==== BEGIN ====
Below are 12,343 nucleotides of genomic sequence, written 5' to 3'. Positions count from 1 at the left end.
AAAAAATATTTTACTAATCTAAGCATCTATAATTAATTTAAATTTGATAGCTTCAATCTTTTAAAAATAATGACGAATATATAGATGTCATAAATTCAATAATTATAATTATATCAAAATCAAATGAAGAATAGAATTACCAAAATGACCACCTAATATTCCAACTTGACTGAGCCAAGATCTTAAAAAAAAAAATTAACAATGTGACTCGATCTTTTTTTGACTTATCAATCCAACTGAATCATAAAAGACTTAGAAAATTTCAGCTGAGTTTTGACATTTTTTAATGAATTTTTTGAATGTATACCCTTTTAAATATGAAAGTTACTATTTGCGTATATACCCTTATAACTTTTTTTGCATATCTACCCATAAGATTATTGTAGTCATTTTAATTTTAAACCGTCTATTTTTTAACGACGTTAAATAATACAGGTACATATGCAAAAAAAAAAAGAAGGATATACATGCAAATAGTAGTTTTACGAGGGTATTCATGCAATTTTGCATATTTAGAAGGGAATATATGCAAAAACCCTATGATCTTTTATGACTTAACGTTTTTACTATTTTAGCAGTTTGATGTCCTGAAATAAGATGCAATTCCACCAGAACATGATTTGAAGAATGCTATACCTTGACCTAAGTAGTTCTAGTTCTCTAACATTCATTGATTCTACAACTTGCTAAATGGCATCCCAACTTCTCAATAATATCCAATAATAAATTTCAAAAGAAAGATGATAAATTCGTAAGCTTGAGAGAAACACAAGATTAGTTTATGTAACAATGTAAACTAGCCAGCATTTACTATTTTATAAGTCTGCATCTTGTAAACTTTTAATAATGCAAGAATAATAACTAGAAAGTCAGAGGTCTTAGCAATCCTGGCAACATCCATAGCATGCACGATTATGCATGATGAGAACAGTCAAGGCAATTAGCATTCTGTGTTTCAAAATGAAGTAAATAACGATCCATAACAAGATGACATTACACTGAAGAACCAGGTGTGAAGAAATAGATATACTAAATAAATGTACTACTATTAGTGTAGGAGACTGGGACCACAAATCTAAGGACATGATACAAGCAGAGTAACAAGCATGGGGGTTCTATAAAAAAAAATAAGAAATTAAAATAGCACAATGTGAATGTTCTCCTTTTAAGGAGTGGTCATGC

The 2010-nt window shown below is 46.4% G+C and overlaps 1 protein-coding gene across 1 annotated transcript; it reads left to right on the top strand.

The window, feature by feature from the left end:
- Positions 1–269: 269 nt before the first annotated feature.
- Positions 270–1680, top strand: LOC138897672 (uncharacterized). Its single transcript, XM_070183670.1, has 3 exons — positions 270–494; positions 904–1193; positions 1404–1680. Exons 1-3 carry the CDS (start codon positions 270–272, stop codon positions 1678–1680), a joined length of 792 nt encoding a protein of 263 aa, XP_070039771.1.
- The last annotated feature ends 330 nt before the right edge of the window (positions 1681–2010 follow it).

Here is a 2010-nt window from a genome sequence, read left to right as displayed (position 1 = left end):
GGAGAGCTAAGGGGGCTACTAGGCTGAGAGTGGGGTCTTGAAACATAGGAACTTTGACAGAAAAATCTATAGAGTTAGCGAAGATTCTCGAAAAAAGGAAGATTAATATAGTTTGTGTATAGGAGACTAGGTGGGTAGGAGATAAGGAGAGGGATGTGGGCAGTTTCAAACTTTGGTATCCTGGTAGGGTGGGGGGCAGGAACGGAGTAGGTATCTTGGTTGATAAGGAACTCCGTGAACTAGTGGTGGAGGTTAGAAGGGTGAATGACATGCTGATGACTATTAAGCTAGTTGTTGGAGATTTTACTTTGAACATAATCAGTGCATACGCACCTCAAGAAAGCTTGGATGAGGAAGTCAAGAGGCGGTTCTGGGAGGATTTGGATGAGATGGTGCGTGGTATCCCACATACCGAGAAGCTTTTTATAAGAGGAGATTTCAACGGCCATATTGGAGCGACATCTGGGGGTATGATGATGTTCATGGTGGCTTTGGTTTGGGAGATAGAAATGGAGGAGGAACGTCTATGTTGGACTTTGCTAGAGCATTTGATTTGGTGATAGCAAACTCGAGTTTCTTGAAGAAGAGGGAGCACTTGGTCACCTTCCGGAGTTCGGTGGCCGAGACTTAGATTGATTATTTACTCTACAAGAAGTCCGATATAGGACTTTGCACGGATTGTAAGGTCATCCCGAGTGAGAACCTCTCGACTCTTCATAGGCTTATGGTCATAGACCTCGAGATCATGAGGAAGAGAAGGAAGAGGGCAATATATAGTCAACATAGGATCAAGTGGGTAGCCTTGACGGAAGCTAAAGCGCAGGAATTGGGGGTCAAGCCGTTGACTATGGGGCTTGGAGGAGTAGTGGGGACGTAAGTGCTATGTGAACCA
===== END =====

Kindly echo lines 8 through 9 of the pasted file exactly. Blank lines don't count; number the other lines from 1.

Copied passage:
Here is a 2010-nt window from a genome sequence, read left to right as displayed (position 1 = left end):
GGAGAGCTAAGGGGGCTACTAGGCTGAGAGTGGGGTCTTGAAACATAGGAACTTTGACAGAAAAATCTATAGAGTTAGCGAAGATTCTCGAAAAAAGGAAGATTAATATAGTTTGTGTATAGGAGACTAGGTGGGTAGGAGATAAGGAGAGGGATGTGGGCAGTTTCAAACTTTGGTATCCTGGTAGGGTGGGGGGCAGGAACGGAGTAGGTATCTTGGTTGATAAGGAACTCCGTGAACTAGTGGTGGAGGTTAGAAGGGTGAATGACATGCTGATGACTATTAAGCTAGTTGTTGGAGATTTTACTTTGAACATAATCAGTGCATACGCACCTCAAGAAAGCTTGGATGAGGAAGTCAAGAGGCGGTTCTGGGAGGATTTGGATGAGATGGTGCGTGGTATCCCACATACCGAGAAGCTTTTTATAAGAGGAGATTTCAACGGCCATATTGGAGCGACATCTGGGGGTATGATGATGTTCATGGTGGCTTTGGTTTGGGAGATAGAAATGGAGGAGGAACGTCTATGTTGGACTTTGCTAGAGCATTTGATTTGGTGATAGCAAACTCGAGTTTCTTGAAGAAGAGGGAGCACTTGGTCACCTTCCGGAGTTCGGTGGCCGAGACTTAGATTGATTATTTACTCTACAAGAAGTCCGATATAGGACTTTGCACGGATTGTAAGGTCATCCCGAGTGAGAACCTCTCGACTCTTCATAGGCTTATGGTCATAGACCTCGAGATCATGAGGAAGAGAAGGAAGAGGGCAATATATAGTCAACATAGGATCAAGTGGGTAGCCTTGACGGAAGCTAAAGCGCAGGAATTGGGGGTCAAGCCGTTGACTATGGGGCTTGGAGGAGTAGTGGGGACGTAAGTGCTATGTGAACCA